In the fast-paced realm of technology, where innovation is the name of the game, a burning question echoes through the minds of job-seeking tech enthusiasts: How can you stand out in an industry that’s always on the move? The answer might surprise you.
Join us on a journey where we explore the delicate balance between specialization and versatility, the pitfalls of diving too deep into one topic, the art of maintaining professionalism in your career narrative, and the power of asking insightful questions. In this exclusive interview, we engage with a seasoned tech luminary, Vassil Popovski, who unveils the keys to mastering ‘boring’ technologies as your secret weapon to triumph in your next tech job interview.
Popovski’s extensive career spans various sectors and roles. Currently the owner of CTO Quest, he specializes in guiding companies to success by addressing technical, people, process, and organizational challenges, offering CTO services. Just recently, he became VP of Engineering at Alcatraz AI. In 2023, Vassil served as an Interim CTO and Technical Advisor at Taylor & Hart. His investment experience includes roles as an LP at LAUNCHub Ventures in 2021 and Eleven Ventures in 2020, along with angel investments in SessionStack and CEO Angels Club. As Chief Technology Officer at DesignTechnologies from 2022 to 2023, he led a team of 35 engineers. Vassil’s prior tenure at Leanplum saw him in leadership positions, including VP of Product Development and General Manager of Leanplum Bulgaria. He co-founded Connecto.ai in 2016, serving as CEO until its acquisition by Leanplum in 2018. Earlier in his career, Vassil played key roles at VMware.
This article is the third part of our “Mastering the Tech Interview” series. Check out Part 1 where we learn what’s the “Wow Effect” CTOs are looking for and Part 2 where we discuss the new AI battlefront in tech interviews!
The Recursive: What are some common technical interview mistakes you’ve observed, and how can candidates avoid them?
Vassil Popovski: I’ve noticed a few common mistakes. First and foremost, some candidates tend to dive too deep into a specific topic during the interview. Typically, technical interviews have a predefined agenda, specific areas that candidates need to cover. As the interviewer, I have a list of technologies to assess and I also look into the candidate’s previous work experiences to gain a clearer understanding of their background. Often, candidates get too fixated on a particular question or technical detail, which, of course, can work in some cases. However, most of the time, the technical interview has a structured framework that needs to be followed. This is one of the mistakes – candidates overly focusing on one specific aspect.
Secondly, speaking poorly about previous employers is another common mistake. It reflects a lack of maturity and professionalism.
And third, in my opinion, candidates not asking enough questions can be a pitfall. Regardless of the type of interview, whether it’s for leadership/management positions (which I’ve been conducting more frequently lately rather than technical roles), I always aim to put candidates in a mindset where they understand that the interview is a two-way process. It makes no sense for me to like and hire someone only for them to join the company and realize it’s not a good fit for them.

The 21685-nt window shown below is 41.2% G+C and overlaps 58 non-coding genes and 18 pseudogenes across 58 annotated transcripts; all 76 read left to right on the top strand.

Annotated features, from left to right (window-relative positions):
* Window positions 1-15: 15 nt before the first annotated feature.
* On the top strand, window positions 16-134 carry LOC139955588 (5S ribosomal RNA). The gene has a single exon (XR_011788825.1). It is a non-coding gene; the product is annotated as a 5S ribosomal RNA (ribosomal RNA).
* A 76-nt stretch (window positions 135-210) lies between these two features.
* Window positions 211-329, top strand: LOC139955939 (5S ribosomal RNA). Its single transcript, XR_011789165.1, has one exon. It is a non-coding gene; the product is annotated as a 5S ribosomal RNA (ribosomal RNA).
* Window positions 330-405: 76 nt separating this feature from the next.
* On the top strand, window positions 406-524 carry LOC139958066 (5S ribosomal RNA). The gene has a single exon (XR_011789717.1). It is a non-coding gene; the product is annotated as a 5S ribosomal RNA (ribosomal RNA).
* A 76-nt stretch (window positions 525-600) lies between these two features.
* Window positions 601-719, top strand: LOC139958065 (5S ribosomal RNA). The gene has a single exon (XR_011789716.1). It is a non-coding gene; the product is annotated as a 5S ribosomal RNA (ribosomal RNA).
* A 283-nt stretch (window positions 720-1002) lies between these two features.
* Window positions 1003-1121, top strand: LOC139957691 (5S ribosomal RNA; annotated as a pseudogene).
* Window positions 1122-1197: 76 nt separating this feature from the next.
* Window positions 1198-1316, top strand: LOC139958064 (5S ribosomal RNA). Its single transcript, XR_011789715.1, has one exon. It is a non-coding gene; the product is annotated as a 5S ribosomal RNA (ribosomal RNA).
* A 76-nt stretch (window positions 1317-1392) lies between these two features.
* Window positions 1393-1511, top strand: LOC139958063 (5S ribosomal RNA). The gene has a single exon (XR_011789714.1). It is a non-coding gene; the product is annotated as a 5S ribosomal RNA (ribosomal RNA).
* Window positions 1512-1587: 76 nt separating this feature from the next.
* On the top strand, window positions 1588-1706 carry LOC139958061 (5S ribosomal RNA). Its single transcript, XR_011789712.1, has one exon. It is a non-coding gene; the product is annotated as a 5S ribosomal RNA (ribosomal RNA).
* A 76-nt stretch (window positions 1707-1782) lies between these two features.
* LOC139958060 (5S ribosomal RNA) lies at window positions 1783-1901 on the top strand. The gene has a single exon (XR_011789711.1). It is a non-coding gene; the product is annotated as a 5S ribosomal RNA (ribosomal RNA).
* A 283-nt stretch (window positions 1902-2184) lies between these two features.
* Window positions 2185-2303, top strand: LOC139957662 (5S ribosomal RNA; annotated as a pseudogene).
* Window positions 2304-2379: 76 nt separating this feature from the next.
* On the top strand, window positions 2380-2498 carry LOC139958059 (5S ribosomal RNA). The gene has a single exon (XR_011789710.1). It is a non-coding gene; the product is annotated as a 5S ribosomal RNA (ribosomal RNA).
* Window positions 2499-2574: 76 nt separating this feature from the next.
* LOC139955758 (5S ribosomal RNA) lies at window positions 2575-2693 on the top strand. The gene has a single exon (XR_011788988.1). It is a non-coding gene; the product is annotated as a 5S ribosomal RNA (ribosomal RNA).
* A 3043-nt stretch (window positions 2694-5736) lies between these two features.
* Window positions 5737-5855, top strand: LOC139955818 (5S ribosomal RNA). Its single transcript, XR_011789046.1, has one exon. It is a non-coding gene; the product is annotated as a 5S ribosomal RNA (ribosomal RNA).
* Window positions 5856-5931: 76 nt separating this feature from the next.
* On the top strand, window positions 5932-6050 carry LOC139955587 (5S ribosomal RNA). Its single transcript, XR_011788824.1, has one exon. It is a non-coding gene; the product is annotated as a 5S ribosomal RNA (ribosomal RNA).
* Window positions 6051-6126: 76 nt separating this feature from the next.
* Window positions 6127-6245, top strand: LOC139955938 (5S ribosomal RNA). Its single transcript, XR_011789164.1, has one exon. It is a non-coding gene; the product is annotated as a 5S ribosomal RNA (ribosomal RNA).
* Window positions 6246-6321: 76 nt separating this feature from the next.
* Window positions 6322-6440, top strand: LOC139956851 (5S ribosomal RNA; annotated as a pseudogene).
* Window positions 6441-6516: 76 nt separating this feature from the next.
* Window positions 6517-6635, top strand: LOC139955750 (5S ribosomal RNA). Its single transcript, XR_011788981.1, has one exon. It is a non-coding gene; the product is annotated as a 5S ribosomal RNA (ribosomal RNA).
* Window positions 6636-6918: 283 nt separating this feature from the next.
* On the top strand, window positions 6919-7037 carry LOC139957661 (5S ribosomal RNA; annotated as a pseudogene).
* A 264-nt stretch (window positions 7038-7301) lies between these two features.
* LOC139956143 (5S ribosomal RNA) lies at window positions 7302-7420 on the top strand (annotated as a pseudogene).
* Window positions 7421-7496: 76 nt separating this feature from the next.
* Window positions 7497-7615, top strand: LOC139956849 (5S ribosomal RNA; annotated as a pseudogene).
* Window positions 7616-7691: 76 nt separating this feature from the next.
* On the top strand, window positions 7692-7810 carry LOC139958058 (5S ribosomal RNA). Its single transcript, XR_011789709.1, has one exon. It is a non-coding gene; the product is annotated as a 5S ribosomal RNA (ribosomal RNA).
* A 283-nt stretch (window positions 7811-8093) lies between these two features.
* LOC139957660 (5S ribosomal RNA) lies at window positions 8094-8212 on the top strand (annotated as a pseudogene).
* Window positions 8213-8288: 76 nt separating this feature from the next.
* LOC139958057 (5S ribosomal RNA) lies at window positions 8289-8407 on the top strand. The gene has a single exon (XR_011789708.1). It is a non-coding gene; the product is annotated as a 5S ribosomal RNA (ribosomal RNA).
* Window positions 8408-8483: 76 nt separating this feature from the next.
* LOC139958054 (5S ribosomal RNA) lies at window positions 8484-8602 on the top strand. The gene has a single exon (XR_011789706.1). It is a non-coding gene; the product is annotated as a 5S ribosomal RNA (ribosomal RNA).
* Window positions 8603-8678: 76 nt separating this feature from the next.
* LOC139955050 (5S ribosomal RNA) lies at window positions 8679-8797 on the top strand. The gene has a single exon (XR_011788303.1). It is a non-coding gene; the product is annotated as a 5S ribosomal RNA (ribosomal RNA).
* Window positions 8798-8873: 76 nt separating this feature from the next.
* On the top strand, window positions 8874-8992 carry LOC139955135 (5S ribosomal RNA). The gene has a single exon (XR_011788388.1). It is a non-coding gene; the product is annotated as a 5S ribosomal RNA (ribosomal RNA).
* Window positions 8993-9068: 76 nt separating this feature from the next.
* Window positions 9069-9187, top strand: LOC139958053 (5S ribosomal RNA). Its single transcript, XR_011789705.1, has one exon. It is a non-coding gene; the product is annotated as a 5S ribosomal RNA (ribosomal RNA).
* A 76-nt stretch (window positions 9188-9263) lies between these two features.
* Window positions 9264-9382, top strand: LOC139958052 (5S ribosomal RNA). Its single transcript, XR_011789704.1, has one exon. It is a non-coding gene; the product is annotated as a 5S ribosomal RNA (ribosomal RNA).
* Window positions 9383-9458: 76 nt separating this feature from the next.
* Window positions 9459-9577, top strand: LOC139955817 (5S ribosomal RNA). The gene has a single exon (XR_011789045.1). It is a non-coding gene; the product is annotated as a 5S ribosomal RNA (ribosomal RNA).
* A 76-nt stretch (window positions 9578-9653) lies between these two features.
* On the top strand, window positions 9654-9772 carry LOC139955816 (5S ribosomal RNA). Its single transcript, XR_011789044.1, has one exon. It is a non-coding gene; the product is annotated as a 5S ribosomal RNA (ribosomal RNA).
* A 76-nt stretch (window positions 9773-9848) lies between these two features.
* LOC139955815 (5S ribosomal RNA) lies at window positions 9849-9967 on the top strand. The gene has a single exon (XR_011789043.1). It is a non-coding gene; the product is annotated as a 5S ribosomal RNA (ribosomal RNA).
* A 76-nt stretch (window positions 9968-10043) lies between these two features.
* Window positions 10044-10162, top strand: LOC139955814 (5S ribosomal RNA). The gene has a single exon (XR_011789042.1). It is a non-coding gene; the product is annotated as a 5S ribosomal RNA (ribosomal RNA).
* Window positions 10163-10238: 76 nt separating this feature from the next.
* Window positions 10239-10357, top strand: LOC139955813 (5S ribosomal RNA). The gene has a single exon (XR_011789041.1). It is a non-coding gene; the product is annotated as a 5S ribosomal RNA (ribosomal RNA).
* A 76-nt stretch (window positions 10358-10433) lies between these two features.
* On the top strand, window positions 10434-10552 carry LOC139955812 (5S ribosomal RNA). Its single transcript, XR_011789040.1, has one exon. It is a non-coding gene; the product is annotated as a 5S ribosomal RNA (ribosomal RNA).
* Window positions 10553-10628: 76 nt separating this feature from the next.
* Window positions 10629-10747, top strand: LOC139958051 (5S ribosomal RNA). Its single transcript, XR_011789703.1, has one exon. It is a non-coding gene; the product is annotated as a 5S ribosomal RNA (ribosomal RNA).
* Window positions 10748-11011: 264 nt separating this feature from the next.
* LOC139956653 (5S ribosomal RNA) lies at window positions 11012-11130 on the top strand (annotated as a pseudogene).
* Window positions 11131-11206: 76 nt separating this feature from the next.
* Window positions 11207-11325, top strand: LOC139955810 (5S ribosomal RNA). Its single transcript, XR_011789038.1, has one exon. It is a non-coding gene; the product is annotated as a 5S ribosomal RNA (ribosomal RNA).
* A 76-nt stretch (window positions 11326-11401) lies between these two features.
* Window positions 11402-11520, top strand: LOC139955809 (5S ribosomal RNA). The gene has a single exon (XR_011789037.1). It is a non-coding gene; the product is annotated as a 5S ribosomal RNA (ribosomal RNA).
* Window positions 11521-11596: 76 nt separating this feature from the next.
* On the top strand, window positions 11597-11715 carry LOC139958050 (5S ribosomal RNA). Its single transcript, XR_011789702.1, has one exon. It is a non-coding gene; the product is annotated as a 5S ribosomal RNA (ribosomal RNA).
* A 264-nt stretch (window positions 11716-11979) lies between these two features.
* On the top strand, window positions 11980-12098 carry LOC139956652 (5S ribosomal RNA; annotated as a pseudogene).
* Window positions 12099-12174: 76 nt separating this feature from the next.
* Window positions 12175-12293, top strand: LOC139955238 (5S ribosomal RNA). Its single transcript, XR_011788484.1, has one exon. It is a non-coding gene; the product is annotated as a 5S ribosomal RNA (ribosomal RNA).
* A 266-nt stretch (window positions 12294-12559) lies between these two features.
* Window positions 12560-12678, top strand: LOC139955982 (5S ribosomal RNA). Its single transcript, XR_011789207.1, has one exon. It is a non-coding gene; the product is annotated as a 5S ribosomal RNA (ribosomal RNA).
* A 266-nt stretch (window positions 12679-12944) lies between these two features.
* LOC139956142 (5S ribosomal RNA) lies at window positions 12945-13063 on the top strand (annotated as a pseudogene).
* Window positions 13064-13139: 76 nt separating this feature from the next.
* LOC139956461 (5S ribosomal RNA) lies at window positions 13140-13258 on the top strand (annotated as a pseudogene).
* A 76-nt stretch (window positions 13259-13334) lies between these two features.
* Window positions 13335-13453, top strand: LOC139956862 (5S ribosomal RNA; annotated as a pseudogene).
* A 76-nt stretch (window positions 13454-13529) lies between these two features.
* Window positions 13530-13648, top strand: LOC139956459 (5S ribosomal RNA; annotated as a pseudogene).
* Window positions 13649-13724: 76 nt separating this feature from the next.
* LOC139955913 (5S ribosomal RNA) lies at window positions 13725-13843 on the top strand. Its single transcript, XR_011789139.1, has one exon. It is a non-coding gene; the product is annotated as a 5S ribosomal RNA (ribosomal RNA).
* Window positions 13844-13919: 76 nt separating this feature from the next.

There needs to be mutual chemistry, and candidates should be proactive in asking questions. I encourage them to do so. Towards the end of the technical interview, there’s typically time for candidates to ask questions. They should know that during the final roundtable discussion, where the interviewer shares their experience with the candidate, one of the criteria is whether the candidate showed interest in the company and asked questions. Simply answering questions without engagement is considered passive behavior. Besides, if the candidate does not ask questions, they might not even receive an offer, as this is viewed negatively.
One more thing that has piqued my interest is the optimal number of interviews needed to assess a candidate’s suitability. Google conducted a study on this since they have thousands of candidates and interviews. The result, which I highly value and apply in my practice, is 4. After 4 interviews, the candidate’s success rate (which is the primary criterion for how many interviews are required, how long they take, and what the performance reviews will look like in the company) plateaus significantly.
The difference between 4 and 10 interviews is just a 1% or 2% increase in the probability of success, which is minimal. From a candidate experience perspective, 4 interviews may be the optimal number for the company to learn enough about the candidate and for the candidate to understand what the company is all about. Some companies boast about having a very fast interview process, claiming they can make a decision in just one hour, but I find that somewhat unserious. It’s a different extreme. For junior positions or internships, it might work, but for senior positions and above, 1-2 interviews are insufficient. The only way to truly understand the company, its work culture, whether it’s a good fit, and how well the candidate can integrate into the team is through 4 interviews. So, 4 is the optimal number.
Could you share an example of a particularly impressive technical interview performance? What set that candidate apart?
It really depends on the seniority level I’m interviewing for. When I interview candidates for junior or intern positions, my main focus is whether they can write code. They don’t need to be familiar with a specific algorithm, although Binary Search is quite a fundamental algorithm that I expect most candidates to know, but I don’t necessarily expect everyone to be familiar with it.
However, if I explain Binary Search to candidates, I do expect them to be able to write it afterward. This serves as a kind of hire/no-hire filter – can the candidate write a standard Binary Search? After a candidate writes Binary Search, I give them an additional task, not just to find where a particular element is located… i.e., its arbitrary position but also to tell me how many times it occurs. For example, if you’re searching in an array like 1-1, 2-2-2, 3-3, the candidate should be able to say that the ‘2’ appears from position two to position four, inclusive, meaning they can provide a range where the element occurs and not just the first occurrence. To achieve this, they need to perform another Binary Search, but with some modifications to make it more efficient. Throughout my career, out of over 500 interviews for junior and intern positions, only one candidate has accomplished this, which I find surprising because it’s not an overly complex task.